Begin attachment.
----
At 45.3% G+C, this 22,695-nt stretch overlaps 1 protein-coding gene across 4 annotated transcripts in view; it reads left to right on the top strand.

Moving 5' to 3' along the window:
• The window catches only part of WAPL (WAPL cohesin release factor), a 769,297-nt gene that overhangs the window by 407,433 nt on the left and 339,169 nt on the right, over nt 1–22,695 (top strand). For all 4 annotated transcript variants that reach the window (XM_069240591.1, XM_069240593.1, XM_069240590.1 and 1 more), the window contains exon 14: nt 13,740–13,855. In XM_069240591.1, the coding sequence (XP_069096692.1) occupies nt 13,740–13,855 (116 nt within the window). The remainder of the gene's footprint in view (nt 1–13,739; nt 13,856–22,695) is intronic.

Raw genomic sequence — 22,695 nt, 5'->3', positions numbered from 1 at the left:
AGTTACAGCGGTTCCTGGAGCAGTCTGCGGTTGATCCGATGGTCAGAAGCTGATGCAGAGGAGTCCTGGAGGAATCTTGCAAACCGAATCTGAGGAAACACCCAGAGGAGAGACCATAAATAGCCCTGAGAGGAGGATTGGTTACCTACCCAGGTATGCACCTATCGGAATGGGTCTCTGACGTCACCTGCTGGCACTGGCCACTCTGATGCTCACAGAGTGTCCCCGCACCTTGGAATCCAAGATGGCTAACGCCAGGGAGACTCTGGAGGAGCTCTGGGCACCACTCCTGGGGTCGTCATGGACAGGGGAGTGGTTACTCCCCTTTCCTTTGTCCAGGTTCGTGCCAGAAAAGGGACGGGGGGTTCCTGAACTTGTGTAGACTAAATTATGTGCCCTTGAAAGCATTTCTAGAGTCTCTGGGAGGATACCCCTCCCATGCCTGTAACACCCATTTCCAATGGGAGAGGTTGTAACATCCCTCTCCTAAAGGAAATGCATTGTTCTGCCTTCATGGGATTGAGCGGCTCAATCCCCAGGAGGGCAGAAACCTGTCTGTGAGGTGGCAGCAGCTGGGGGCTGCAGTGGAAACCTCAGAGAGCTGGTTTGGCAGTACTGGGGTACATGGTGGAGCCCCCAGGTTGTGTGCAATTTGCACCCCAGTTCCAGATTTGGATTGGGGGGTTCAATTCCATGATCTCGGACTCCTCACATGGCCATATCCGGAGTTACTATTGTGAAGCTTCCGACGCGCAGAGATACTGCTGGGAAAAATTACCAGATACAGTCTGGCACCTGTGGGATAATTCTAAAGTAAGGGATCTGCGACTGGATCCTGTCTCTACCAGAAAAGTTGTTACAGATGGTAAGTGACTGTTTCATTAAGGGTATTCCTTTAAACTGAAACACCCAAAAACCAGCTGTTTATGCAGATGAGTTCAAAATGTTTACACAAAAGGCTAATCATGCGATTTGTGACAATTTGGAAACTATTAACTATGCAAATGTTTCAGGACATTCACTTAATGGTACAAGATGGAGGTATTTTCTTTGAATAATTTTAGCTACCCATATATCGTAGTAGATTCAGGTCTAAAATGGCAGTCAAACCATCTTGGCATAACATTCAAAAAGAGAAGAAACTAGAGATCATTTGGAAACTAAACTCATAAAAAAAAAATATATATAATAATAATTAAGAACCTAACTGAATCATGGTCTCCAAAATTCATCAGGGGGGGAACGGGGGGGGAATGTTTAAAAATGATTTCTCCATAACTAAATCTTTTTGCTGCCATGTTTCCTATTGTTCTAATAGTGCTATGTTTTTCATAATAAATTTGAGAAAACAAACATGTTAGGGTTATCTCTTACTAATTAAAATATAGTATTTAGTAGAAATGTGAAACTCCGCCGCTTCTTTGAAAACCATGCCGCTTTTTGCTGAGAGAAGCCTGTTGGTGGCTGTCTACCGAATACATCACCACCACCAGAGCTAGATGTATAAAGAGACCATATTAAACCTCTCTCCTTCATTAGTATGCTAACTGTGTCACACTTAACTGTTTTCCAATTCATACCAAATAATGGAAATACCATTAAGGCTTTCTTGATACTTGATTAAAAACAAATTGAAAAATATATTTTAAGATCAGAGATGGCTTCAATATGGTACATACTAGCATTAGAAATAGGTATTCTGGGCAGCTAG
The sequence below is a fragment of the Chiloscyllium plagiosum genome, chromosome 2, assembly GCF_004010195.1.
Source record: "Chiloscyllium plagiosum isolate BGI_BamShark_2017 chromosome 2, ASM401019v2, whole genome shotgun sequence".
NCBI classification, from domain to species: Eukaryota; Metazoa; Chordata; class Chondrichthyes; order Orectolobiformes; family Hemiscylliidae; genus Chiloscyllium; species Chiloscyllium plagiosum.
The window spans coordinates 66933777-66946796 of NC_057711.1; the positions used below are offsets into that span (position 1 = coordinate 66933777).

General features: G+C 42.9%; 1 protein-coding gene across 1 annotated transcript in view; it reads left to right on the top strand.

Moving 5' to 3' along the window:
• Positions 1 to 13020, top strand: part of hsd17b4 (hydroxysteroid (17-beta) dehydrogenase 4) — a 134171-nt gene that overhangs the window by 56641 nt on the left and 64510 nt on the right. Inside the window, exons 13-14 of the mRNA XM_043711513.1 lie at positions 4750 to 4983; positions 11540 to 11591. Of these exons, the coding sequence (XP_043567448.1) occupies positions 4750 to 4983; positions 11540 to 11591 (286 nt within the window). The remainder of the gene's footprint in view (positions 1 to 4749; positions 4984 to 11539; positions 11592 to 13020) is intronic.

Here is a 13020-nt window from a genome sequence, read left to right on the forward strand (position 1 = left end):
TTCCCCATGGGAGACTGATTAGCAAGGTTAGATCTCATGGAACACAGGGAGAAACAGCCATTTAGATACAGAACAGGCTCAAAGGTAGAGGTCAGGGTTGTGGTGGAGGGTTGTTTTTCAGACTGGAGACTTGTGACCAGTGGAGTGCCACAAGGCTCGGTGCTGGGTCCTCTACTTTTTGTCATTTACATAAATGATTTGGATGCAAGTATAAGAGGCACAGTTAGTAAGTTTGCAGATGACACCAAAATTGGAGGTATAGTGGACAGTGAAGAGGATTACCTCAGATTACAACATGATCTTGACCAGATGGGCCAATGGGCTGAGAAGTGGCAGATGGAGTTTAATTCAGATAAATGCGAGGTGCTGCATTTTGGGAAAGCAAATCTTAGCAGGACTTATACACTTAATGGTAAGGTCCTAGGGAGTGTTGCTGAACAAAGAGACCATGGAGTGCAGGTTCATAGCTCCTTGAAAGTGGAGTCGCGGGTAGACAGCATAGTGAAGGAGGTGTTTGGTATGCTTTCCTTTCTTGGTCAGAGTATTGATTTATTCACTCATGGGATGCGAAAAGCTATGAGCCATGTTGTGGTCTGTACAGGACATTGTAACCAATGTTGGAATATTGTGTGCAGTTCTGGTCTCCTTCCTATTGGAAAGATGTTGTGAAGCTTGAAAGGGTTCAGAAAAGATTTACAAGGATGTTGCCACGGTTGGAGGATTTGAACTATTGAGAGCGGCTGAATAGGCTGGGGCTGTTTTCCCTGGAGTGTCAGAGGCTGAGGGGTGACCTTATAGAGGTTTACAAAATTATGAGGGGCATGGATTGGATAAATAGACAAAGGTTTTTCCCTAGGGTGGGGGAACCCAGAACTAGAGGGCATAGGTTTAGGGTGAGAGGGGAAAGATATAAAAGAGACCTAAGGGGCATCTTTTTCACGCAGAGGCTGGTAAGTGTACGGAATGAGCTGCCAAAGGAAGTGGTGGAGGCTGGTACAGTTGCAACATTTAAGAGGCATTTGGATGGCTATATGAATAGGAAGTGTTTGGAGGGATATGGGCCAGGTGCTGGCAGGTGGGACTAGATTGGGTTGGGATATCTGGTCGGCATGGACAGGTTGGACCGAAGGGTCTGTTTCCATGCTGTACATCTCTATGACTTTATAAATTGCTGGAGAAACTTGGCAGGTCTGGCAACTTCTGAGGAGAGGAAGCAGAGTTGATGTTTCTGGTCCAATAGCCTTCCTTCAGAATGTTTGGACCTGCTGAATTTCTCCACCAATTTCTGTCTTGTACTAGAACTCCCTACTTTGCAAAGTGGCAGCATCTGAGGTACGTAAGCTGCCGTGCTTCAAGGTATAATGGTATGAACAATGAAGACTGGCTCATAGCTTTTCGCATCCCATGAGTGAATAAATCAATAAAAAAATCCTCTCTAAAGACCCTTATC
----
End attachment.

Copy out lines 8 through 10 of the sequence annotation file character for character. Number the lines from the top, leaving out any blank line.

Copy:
NCBI classification, from domain to species: Eukaryota; Metazoa; Chordata; class Chondrichthyes; order Orectolobiformes; family Hemiscylliidae; genus Chiloscyllium; species Chiloscyllium plagiosum.
The window spans coordinates 66933777-66946796 of NC_057711.1; the positions used below are offsets into that span (position 1 = coordinate 66933777).

General features: G+C 42.9%; 1 protein-coding gene across 1 annotated transcript in view; it reads left to right on the top strand.